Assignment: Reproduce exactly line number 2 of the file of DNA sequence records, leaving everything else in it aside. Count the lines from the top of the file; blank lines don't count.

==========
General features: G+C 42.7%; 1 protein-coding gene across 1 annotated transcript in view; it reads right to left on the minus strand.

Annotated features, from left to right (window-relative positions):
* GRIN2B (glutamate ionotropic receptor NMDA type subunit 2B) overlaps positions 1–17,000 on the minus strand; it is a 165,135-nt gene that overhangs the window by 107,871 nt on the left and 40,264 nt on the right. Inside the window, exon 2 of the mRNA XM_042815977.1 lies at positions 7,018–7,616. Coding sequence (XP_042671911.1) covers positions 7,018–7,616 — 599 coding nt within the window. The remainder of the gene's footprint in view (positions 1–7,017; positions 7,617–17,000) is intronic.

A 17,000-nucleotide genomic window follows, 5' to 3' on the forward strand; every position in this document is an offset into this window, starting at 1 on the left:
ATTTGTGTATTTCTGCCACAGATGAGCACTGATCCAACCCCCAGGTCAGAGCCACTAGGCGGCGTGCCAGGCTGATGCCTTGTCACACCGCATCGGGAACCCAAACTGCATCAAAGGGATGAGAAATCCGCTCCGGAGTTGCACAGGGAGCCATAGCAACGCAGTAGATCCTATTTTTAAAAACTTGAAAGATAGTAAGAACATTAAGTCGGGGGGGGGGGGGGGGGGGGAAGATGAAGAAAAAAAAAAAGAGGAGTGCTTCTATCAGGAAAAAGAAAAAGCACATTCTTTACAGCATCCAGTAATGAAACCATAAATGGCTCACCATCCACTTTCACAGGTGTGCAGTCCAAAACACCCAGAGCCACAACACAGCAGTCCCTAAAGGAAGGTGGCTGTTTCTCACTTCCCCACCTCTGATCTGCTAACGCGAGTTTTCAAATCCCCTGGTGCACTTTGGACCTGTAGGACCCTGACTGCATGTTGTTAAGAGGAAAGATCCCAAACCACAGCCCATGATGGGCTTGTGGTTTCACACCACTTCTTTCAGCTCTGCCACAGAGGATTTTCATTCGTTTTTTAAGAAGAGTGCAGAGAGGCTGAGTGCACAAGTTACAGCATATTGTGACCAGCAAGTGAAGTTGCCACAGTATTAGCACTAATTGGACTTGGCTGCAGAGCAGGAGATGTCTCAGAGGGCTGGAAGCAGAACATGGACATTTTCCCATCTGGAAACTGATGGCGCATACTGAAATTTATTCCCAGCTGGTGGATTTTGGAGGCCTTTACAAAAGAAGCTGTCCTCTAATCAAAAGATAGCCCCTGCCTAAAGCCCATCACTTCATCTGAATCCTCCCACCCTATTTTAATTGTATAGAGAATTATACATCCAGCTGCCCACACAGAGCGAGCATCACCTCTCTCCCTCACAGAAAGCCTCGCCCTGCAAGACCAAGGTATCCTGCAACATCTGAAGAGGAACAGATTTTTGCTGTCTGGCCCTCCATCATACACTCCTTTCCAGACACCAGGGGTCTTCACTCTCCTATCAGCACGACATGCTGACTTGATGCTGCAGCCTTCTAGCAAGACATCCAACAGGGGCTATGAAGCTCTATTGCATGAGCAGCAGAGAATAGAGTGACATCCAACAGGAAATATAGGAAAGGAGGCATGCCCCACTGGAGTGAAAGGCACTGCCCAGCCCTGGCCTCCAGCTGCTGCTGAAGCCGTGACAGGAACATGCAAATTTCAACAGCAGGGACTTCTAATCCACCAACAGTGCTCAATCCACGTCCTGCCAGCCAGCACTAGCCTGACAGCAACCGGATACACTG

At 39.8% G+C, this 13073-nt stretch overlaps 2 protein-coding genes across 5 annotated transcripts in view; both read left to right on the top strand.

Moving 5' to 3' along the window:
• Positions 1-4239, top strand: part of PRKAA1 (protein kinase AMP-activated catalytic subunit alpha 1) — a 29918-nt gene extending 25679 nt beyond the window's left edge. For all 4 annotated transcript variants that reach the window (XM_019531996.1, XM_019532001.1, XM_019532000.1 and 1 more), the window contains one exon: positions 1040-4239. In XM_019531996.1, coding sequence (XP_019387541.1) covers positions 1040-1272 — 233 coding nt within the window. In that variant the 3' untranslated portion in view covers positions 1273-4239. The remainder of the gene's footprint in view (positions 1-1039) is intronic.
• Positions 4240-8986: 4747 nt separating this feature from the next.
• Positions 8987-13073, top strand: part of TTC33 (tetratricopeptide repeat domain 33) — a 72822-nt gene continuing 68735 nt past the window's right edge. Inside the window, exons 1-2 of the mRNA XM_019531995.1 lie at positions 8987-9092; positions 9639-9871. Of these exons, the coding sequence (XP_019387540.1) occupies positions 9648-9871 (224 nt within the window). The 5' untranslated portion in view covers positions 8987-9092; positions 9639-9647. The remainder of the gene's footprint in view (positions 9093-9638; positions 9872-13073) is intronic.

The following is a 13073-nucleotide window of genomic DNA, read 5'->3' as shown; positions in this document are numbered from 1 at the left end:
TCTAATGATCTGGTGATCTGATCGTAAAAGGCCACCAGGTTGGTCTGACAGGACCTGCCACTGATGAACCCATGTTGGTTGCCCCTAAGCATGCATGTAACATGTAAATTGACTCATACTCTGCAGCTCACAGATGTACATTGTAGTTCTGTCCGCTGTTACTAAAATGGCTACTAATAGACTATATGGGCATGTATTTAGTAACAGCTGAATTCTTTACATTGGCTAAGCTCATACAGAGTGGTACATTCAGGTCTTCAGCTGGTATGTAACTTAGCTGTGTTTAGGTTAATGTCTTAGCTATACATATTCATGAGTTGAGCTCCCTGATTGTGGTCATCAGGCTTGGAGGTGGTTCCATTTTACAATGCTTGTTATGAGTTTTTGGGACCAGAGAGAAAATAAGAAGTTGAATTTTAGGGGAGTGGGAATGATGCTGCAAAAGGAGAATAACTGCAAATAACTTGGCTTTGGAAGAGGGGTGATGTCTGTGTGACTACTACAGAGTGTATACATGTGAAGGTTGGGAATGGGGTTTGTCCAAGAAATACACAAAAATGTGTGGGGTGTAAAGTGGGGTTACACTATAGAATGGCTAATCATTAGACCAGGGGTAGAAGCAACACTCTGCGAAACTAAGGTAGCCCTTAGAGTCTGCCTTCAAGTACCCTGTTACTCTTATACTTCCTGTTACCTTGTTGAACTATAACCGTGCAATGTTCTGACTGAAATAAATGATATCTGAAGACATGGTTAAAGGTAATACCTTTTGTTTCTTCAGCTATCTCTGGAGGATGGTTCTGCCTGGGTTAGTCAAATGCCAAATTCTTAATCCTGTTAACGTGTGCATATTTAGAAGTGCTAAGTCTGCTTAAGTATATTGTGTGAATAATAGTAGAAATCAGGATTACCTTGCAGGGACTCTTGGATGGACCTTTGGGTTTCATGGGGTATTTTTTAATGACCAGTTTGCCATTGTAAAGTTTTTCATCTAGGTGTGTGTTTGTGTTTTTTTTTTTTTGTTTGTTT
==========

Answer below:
Annotated features, from left to right (window-relative positions):